female; for these contrivances shew that there is some difficulty in
the act, so that her concurrence would seem necessary. Judging from
what we know of the perceptive powers and affections of various
insects, there is no antecedent improbability in sexual selection
having come largely into play; but we have as yet no direct evidence
on this head, and some facts are opposed to the belief.
Nevertheless, when we see many males pursuing the same female, we
can hardly believe that the pairing is left to blind chance- that
the female exerts no choice, and is not influenced by the gorgeous
colours or other ornaments with which the male is decorated.
  If we admit that the females of the Homoptera and Orthoptera
appreciate the musical tones of their male partners, and that the
various instruments have been perfected through sexual selection,
there is little improbability in the females of other insects
appreciating beauty in form or colour, and consequently in such
characters having been thus gained by the males. But from the
circumstance of colour being so variable, and from its having been
so often modified for the sake of protection, it is difficult to
decide in how large a proportion of cases sexual selection has
played a part. This is more especially difficult in those Orders, such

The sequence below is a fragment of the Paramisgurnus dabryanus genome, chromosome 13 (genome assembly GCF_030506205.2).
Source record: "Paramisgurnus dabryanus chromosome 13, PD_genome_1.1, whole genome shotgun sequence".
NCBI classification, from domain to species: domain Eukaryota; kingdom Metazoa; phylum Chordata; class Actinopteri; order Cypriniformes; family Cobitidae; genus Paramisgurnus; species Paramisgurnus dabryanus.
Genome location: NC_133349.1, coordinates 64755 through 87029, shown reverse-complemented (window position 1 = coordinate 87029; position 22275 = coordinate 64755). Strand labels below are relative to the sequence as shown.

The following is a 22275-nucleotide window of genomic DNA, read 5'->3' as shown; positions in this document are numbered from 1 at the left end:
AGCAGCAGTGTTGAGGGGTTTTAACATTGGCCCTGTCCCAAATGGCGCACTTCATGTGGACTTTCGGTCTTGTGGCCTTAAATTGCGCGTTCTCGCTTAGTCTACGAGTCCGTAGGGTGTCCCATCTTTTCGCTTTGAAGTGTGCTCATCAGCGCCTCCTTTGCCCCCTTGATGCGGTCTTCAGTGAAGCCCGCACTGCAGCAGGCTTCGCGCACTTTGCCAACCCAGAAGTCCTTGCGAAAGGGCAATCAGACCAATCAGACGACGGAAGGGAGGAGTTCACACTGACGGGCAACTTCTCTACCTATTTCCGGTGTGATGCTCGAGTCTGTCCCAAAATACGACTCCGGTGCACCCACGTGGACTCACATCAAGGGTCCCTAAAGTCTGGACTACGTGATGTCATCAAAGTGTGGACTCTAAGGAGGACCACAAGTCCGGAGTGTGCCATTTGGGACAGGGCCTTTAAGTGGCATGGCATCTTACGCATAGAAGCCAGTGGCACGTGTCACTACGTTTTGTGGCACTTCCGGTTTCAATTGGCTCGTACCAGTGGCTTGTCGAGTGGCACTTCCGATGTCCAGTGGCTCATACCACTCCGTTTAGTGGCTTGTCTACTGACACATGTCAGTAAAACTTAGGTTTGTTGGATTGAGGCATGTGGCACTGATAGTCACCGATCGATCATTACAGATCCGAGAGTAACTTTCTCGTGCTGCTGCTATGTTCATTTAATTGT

as Orthoptera, Hymenoptera, and Coleoptera, in which the two sexes
rarely differ much in colour; for we are then left to mere analogy.
With the Coleoptera, however, as before remarked, it is in the great
lamellicorn group, placed by some authors at the head of the Order,
and in which we sometimes see a mutual attachment between the sexes,
that we find the males of some species possessing weapons for sexual
strife, others furnished with wonderful horns, many with
stridulating organs, and others ornamented with splendid metallic
tints. Hence it seems probable that all these characters have been
gained through the same means, namely sexual selection. With
butterflies we have the best evidence, as the males sometimes take
pains to display their beautiful colours; and we cannot believe that
they would act thus, unless the display was of use to them in their
  When we treat of birds, we shall see that they present in their
secondary sexual characters the closest analogy with insects. Thus,
many male birds are highly pugnacious, and some are furnished with
special weapons for fighting with their rivals. They possess organs
which are used during the breeding-season for producing vocal and
instrumental music. They are frequently ornamented with combs,
horns, wattles and plumes of the most diversified kinds, and are
decorated with beautiful colours, all evidently for the sake of
display. We shall find that, as with insects, both sexes in certain
groups are equally beautiful, and are equally provided with
ornaments which are usually confined to the male sex. In other
groups both sexes are equally plain-coloured and unornamented. Lastly,
in some few anomalous cases, the females are more beautiful than the
males. We shall often find, in the same group of birds, every
gradation from no difference between the sexes, to an extreme
difference. We shall see that female birds, like female insects, often
possess more or less plain traces or rudiments of characters which
properly belong to the males and are of use only to them. The analogy,
indeed, in all these respects between birds and insects is curiously
close. Whatever explanation applies to the one class probably
applies to the other; and this explanation, as we shall hereafter
attempt to shew in further detail, is sexual selection.